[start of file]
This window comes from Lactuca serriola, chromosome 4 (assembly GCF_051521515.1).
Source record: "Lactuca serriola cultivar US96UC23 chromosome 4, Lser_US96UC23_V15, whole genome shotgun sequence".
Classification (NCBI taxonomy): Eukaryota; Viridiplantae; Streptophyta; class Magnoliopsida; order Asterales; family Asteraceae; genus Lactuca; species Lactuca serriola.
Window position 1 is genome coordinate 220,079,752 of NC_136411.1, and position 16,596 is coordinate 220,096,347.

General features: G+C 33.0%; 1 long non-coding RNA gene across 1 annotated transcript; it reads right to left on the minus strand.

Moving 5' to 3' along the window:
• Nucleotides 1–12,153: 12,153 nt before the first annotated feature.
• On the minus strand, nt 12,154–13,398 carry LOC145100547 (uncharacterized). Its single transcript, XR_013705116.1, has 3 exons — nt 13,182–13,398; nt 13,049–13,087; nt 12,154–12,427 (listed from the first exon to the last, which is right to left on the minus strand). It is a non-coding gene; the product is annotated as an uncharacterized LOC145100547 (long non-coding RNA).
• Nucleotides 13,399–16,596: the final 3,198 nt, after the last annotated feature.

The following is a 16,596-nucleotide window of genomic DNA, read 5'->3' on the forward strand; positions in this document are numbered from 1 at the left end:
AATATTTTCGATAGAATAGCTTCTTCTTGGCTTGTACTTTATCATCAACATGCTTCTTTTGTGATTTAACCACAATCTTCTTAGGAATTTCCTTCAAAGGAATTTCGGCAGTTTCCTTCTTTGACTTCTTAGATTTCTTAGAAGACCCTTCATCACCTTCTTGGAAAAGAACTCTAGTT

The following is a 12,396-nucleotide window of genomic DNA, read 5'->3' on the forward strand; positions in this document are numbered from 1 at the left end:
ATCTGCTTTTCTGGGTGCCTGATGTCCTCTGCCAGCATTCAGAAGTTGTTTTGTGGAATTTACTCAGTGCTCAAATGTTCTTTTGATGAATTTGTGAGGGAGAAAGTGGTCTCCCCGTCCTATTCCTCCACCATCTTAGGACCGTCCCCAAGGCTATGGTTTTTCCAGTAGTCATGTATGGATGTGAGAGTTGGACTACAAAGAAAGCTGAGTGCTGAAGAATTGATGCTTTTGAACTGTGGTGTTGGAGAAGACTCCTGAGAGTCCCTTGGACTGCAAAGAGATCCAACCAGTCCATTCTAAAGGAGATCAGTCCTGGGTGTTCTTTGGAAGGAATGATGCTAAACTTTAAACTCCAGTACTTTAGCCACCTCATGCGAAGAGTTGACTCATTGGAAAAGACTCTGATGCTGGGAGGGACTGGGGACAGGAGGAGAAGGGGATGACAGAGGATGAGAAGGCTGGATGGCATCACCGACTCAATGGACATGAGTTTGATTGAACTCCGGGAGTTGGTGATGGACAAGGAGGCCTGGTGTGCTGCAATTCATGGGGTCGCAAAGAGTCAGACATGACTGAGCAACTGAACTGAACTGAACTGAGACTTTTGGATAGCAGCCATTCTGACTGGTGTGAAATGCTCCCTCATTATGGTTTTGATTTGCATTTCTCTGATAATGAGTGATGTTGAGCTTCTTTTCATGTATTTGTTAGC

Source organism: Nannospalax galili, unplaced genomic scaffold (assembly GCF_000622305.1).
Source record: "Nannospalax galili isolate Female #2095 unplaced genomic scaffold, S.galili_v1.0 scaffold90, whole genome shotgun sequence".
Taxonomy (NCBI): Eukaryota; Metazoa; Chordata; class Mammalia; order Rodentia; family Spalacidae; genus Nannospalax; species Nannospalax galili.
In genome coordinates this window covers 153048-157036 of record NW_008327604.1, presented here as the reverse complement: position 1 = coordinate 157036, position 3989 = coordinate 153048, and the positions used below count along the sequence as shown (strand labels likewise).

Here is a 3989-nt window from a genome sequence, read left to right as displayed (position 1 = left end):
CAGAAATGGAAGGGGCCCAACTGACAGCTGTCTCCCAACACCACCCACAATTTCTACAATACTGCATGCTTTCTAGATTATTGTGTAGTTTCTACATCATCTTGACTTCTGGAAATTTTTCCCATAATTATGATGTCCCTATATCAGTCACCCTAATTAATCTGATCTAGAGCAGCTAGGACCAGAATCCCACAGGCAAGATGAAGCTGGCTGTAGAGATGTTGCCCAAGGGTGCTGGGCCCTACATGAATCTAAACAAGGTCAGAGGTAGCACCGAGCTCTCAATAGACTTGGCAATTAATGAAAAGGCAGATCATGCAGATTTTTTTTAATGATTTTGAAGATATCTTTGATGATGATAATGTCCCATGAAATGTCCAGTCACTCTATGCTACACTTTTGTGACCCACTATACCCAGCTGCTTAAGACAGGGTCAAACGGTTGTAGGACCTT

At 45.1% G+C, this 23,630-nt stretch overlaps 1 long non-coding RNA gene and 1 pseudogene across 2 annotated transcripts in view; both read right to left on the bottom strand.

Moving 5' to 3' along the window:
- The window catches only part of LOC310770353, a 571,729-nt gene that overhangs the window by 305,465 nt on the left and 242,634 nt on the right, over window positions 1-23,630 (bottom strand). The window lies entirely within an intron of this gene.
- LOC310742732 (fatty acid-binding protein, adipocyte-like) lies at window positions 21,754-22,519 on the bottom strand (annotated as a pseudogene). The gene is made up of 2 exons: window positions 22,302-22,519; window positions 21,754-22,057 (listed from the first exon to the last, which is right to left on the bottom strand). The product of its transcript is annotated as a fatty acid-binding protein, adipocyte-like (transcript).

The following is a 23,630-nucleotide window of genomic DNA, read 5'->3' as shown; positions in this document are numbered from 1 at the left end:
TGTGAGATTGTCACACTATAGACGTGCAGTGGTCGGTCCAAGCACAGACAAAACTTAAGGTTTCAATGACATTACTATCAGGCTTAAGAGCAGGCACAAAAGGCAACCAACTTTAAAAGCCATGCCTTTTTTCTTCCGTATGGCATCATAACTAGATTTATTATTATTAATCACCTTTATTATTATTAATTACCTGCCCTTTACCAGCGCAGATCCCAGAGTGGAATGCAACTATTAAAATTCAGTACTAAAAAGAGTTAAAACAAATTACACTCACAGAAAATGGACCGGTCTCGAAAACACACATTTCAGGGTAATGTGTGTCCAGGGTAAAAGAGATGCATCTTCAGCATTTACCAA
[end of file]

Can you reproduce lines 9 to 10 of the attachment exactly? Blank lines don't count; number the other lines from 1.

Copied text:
• Nucleotides 13,399–16,596: the final 3,198 nt, after the last annotated feature.

The following is a 16,596-nucleotide window of genomic DNA, read 5'->3' on the forward strand; positions in this document are numbered from 1 at the left end: